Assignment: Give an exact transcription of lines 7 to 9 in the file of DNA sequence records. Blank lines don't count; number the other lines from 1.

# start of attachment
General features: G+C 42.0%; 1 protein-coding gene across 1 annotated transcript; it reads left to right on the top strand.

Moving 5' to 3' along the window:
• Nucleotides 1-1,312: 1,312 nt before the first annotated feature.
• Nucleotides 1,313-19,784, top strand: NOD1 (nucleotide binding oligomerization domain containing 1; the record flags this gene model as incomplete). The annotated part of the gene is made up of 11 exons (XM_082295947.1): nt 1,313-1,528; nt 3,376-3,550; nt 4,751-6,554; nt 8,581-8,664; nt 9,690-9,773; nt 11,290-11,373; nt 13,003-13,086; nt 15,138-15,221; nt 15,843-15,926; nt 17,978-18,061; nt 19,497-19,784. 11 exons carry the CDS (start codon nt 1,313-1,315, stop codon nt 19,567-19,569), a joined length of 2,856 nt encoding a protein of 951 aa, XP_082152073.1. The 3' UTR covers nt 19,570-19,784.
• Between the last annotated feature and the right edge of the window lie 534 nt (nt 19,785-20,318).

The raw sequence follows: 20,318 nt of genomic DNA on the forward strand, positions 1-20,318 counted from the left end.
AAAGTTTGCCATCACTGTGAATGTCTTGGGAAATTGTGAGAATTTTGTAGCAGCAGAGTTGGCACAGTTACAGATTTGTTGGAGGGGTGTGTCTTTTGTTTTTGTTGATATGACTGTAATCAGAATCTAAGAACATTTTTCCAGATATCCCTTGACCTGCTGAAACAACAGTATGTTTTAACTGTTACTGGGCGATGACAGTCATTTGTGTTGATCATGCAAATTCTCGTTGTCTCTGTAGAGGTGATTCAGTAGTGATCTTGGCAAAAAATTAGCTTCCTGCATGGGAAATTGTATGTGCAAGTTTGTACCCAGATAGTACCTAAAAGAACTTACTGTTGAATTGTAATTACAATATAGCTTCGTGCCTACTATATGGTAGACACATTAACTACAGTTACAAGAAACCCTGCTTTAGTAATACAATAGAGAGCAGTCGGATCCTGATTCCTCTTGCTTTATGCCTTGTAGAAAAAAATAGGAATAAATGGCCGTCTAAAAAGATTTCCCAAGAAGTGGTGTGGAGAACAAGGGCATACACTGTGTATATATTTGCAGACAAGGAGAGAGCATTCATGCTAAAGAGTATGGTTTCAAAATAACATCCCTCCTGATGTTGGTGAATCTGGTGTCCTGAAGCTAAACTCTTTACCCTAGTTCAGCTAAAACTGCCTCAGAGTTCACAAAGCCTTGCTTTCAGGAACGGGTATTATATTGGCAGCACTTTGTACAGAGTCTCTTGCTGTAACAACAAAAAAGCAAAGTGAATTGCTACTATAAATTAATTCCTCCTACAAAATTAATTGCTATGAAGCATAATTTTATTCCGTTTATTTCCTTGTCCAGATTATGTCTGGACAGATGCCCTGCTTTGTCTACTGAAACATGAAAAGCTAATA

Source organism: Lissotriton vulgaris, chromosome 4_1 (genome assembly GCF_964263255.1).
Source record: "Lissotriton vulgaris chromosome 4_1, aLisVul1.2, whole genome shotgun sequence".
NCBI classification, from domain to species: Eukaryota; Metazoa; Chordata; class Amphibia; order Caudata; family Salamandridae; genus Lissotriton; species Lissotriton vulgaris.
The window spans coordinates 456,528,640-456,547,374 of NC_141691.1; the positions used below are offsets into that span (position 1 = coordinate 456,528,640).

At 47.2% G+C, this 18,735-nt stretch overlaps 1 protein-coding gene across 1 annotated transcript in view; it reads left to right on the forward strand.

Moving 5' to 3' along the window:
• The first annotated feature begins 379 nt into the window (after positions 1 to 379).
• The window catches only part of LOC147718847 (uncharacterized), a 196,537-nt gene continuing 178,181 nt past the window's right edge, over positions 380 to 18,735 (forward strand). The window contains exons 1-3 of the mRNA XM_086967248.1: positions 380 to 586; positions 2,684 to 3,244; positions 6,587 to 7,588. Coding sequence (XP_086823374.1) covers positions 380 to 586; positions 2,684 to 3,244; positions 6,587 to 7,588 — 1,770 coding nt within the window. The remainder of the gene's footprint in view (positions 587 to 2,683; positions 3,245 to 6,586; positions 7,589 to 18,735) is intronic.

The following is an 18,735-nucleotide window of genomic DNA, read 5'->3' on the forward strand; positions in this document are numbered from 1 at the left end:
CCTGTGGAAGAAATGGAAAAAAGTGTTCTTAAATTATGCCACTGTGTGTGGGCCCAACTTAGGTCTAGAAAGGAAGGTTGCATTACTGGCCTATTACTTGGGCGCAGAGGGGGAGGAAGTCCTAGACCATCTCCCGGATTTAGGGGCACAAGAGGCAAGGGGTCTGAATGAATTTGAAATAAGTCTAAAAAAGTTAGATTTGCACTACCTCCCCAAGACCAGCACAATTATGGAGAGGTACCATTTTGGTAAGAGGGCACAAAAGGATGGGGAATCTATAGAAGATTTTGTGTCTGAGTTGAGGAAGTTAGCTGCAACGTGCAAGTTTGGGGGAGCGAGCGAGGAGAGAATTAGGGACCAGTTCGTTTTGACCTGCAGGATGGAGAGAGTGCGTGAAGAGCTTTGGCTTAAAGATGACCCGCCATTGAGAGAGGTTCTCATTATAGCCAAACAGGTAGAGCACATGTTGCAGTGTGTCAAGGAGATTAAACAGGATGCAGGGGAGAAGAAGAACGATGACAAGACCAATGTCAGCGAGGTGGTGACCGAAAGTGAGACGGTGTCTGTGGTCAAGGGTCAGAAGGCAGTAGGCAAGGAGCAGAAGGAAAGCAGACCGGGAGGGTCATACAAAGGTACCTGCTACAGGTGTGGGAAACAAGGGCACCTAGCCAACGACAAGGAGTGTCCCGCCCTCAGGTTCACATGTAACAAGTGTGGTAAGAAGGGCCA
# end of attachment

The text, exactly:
AAAGTTTGCCATCACTGTGAATGTCTTGGGAAATTGTGAGAATTTTGTAGCAGCAGAGTTGGCACAGTTACAGATTTGTTGGAGGGGTGTGTCTTTTGTTTTTGTTGATATGACTGTAATCAGAATCTAAGAACATTTTTCCAGATATCCCTTGACCTGCTGAAACAACAGTATGTTTTAACTGTTACTGGGCGATGACAGTCATTTGTGTTGATCATGCAAATTCTCGTTGTCTCTGTAGAGGTGATTCAGTAGTGATCTTGGCAAAAAATTAGCTTCCTGCATGGGAAATTGTATGTGCAAGTTTGTACCCAGATAGTACCTAAAAGAACTTACTGTTGAATTGTAATTACAATATAGCTTCGTGCCTACTATATGGTAGACACATTAACTACAGTTACAAGAAACCCTGCTTTAGTAATACAATAGAGAGCAGTCGGATCCTGATTCCTCTTGCTTTATGCCTTGTAGAAAAAAATAGGAATAAATGGCCGTCTAAAAAGATTTCCCAAGAAGTGGTGTGGAGAACAAGGGCATACACTGTGTATATATTTGCAGACAAGGAGAGAGCATTCATGCTAAAGAGTATGGTTTCAAAATAACATCCCTCCTGATGTTGGTGAATCTGGTGTCCTGAAGCTAAACTCTTTACCCTAGTTCAGCTAAAACTGCCTCAGAGTTCACAAAGCCTTGCTTTCAGGAACGGGTATTATATTGGCAGCACTTTGTACAGAGTCTCTTGCTGTAACAACAAAAAAGCAAAGTGAATTGCTACTATAAATTAATTCCTCCTACAAAATTAATTGCTATGAAGCATAATTTTATTCCGTTTATTTCCTTGTCCAGATTATGTCTGGACAGATGCCCTGCTTTGTCTACTGAAACATGAAAAGCTAATA

Source organism: Lissotriton vulgaris, chromosome 4_1 (genome assembly GCF_964263255.1).
Source record: "Lissotriton vulgaris chromosome 4_1, aLisVul1.2, whole genome shotgun sequence".